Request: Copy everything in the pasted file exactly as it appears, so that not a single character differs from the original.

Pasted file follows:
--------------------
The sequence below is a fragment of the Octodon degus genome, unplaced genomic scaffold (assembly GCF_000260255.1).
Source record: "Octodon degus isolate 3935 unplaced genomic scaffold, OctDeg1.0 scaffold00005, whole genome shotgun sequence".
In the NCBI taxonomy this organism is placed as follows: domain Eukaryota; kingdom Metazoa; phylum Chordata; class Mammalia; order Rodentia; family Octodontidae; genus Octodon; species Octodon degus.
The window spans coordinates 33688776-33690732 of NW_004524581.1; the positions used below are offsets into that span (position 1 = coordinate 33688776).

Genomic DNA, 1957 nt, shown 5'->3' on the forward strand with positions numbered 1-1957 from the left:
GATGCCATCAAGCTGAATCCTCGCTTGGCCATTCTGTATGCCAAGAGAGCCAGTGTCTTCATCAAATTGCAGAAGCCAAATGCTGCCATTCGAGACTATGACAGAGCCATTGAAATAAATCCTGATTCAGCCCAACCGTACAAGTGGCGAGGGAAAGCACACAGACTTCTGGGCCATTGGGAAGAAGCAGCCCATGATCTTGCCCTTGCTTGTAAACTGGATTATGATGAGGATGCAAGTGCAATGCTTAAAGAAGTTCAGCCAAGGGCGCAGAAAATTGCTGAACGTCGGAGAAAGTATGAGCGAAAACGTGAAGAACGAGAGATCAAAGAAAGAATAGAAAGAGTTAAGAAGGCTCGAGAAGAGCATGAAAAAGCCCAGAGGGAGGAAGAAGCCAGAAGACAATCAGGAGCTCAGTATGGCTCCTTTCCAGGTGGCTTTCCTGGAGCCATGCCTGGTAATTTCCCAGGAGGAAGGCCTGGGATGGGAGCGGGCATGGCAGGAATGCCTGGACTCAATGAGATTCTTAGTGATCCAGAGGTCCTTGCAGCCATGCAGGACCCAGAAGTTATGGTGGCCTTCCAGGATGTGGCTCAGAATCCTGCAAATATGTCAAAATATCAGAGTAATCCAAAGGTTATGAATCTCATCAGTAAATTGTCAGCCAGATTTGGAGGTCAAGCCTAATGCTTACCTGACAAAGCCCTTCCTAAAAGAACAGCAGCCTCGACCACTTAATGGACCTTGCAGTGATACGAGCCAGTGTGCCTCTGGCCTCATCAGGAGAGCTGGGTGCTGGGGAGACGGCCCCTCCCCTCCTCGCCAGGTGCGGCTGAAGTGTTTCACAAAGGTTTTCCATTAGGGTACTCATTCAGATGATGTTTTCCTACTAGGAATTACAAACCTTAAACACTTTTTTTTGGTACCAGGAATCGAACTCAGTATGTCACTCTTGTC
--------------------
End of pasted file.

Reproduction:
The sequence below is a fragment of the Octodon degus genome, unplaced genomic scaffold (assembly GCF_000260255.1).
Source record: "Octodon degus isolate 3935 unplaced genomic scaffold, OctDeg1.0 scaffold00005, whole genome shotgun sequence".
In the NCBI taxonomy this organism is placed as follows: domain Eukaryota; kingdom Metazoa; phylum Chordata; class Mammalia; order Rodentia; family Octodontidae; genus Octodon; species Octodon degus.
The window spans coordinates 33688776-33690732 of NW_004524581.1; the positions used below are offsets into that span (position 1 = coordinate 33688776).

Genomic DNA, 1957 nt, shown 5'->3' on the forward strand with positions numbered 1-1957 from the left:
GATGCCATCAAGCTGAATCCTCGCTTGGCCATTCTGTATGCCAAGAGAGCCAGTGTCTTCATCAAATTGCAGAAGCCAAATGCTGCCATTCGAGACTATGACAGAGCCATTGAAATAAATCCTGATTCAGCCCAACCGTACAAGTGGCGAGGGAAAGCACACAGACTTCTGGGCCATTGGGAAGAAGCAGCCCATGATCTTGCCCTTGCTTGTAAACTGGATTATGATGAGGATGCAAGTGCAATGCTTAAAGAAGTTCAGCCAAGGGCGCAGAAAATTGCTGAACGTCGGAGAAAGTATGAGCGAAAACGTGAAGAACGAGAGATCAAAGAAAGAATAGAAAGAGTTAAGAAGGCTCGAGAAGAGCATGAAAAAGCCCAGAGGGAGGAAGAAGCCAGAAGACAATCAGGAGCTCAGTATGGCTCCTTTCCAGGTGGCTTTCCTGGAGCCATGCCTGGTAATTTCCCAGGAGGAAGGCCTGGGATGGGAGCGGGCATGGCAGGAATGCCTGGACTCAATGAGATTCTTAGTGATCCAGAGGTCCTTGCAGCCATGCAGGACCCAGAAGTTATGGTGGCCTTCCAGGATGTGGCTCAGAATCCTGCAAATATGTCAAAATATCAGAGTAATCCAAAGGTTATGAATCTCATCAGTAAATTGTCAGCCAGATTTGGAGGTCAAGCCTAATGCTTACCTGACAAAGCCCTTCCTAAAAGAACAGCAGCCTCGACCACTTAATGGACCTTGCAGTGATACGAGCCAGTGTGCCTCTGGCCTCATCAGGAGAGCTGGGTGCTGGGGAGACGGCCCCTCCCCTCCTCGCCAGGTGCGGCTGAAGTGTTTCACAAAGGTTTTCCATTAGGGTACTCATTCAGATGATGTTTTCCTACTAGGAATTACAAACCTTAAACACTTTTTTTTGGTACCAGGAATCGAACTCAGTATGTCACTCTTGTC